CVap Baby Back Ribs

baby back ribs cooked in cvap
Baby back ribs

Summer is, by far, my favorite time of year. The sun is out. Birds are chirping. Flowers are blooming. Millions of people emerge from hibernation for the great outdoors. To me, there are three things that truly signal the summer: baseball, beer, and BBQ. Today we are focusing on the king of grill toppers, ribs!

My normal procedure for baby backs would be 225°F on my smoker for 4-5 hours. But that limits me to only cooking and eating them on the weekends, and I’m way too greedy for that. Luckily, I have a CVap® Cook & Hold Oven!  This allows me to cook them beforehand and have them holding until I get off work. Then I can finish them off on the grill at my convenience.


  • Baby back ribs – 1 slab
  • Salt – 3 tablespoons
  • Vegetable oil
  • Dark brown sugar – 1/4 cup (firmly packed)
  • White sugar – 1/4 cup
  • Paprika – 1/4 cup
  • Garlic powder – 2 tablespoons
  • Ground black pepper – 1 tablespoon
  • Ginger powder – 1 teaspoon
  • Onion powder – 1 tablespoon
  • Rosemary powder – 1 teaspoon
  • Cinnamon – 1 tablespoon
  • BBQ Sauce of your choice


  1. Remove membrane and sprinkle salt on both sides of the ribs. Allow them to dry brine overnight.
  2. Mix together all dry ingredients in a bowl to create your dry rub.
  3. Rub a thin layer of vegetable oil on the ribs. Next, coat with dry rub.
  4. Place ribs on half size sheet pan and put them into the oven.

CVap Cook and Hold Settings

High Yield Mode: ON
Doneness:  135
Browning:  6
Time:  5 hours
At this setting, the ribs will hold at 135°F for six hours

Finally, fire up your grill and baste ribs in your favorite BBQ sauce. When the grill is at its hottest, place them directly over the heat to allow the sauce to caramelize and get some texture on the outside. Slice and serve!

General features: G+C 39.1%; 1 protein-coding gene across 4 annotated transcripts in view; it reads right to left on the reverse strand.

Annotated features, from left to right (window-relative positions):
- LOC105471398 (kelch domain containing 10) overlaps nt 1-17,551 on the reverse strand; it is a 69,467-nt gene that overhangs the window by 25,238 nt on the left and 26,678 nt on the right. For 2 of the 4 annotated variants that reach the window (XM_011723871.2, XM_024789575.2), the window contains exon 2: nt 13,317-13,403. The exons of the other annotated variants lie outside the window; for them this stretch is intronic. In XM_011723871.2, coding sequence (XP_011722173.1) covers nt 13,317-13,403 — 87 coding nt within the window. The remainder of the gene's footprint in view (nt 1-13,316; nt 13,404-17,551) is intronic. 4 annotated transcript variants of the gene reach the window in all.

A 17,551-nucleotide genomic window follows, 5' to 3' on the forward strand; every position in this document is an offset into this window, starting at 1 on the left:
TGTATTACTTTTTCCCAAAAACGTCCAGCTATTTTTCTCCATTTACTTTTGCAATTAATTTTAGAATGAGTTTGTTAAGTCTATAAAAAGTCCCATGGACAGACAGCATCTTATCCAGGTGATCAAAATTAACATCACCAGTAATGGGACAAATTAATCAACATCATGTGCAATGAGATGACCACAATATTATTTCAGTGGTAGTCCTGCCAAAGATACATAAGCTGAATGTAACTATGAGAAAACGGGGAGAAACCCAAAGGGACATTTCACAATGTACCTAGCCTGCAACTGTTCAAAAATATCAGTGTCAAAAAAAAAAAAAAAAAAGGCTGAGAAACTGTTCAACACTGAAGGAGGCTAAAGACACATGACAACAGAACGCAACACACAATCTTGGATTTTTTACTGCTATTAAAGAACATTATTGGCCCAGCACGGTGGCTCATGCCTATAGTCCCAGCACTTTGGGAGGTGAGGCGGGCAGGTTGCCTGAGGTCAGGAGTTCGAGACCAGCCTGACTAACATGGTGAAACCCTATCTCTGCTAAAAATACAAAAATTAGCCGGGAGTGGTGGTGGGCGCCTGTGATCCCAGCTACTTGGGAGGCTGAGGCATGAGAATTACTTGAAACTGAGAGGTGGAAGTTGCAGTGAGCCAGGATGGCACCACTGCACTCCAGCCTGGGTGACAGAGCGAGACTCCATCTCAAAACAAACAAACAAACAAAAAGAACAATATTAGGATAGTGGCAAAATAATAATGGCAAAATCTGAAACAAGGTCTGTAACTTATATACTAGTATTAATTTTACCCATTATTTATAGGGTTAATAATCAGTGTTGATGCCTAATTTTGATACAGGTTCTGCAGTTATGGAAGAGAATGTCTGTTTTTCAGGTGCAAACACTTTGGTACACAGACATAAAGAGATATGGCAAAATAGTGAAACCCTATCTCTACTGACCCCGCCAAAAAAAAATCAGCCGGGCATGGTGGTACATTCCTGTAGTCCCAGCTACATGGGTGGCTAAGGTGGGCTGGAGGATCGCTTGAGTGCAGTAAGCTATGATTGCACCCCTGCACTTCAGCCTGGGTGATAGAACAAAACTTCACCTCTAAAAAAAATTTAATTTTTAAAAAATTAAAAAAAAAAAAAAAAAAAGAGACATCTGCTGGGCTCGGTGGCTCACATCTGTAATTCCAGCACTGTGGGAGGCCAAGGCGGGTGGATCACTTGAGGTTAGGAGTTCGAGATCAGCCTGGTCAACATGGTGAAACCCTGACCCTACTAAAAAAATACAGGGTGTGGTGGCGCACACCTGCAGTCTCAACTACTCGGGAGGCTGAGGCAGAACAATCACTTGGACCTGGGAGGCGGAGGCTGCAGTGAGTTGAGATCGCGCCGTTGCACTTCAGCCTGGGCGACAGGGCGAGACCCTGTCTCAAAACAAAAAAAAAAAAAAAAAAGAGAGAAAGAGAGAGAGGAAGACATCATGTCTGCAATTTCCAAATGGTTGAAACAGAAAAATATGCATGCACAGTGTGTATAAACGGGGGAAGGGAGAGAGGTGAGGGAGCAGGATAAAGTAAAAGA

Smokerless Ribs in a CVap!

smokerless ribs

Clearly, barbecue is very hot right now! We follow two websites for great information about BBQ and food techniques. Undoubtedly, the best resource for BBQ is Amazing Ribs. Likewise, for technique (especially sous vide), it’s Chef Steps.

While browsing Chef Steps we found a method for “Apartment Ribs.” Basically, the ribs are salted, bagged, and cooked in an immersion circulator at 167°F for six hours for St. Louis style, or four hours for baby backs. Then they are blotted dry and painted with a mixture of molasses and liquid smoke before applying the rub. Ten minutes in a 450°F convection oven sets the bark and caramelizes the sugars. Finally, they are done! Sounds easy enough, right?

Smokerless Ribs – CVap Style

We wanted to duplicate the process using a CVap® oven. First, the ribs were placed on a rack on top of a sheet pan. Next, we covered the entire pan and meat with foil. Accordingly, this simulates the bagging needed in an immersion circulator. We set the CVap for Vapor Temperature 167°F / Air Temperature  167°F.  Lastly, the timer was set for six hours.

ribs in a pan
cut ribs

The CVap reverted to a 150°F Vapor / 150°F Air hold setting upon completion of the cook cycle. At that point, we blotted the ribs dry and painted them with the molasses/liquid smoke mixture. Lastly, we applied a generous dusting of Memphis Dust Rub (this is a REALLY good rub that we use on just about anything BBQ). After ten minutes in a 450°F convection oven, they turned out perfect.

People who have had ribs from my smoker said that these were more moist than usual! Likewise, they were perfectly cooked with a bit of resistance to the bite. “Fall off the bone” is overdone – and highly overrated in my opinion! Because if you don’t have to bite the meat off the bone, you will never win a competition. Naturally, the slow, precise cooking from CVap made the difference. Consequently, there was no moisture loss with this method!

Of course, if you really want to smoke in your CVap oven, add a Winston Smoker Box. It will give you results that rival the best BBQ pits.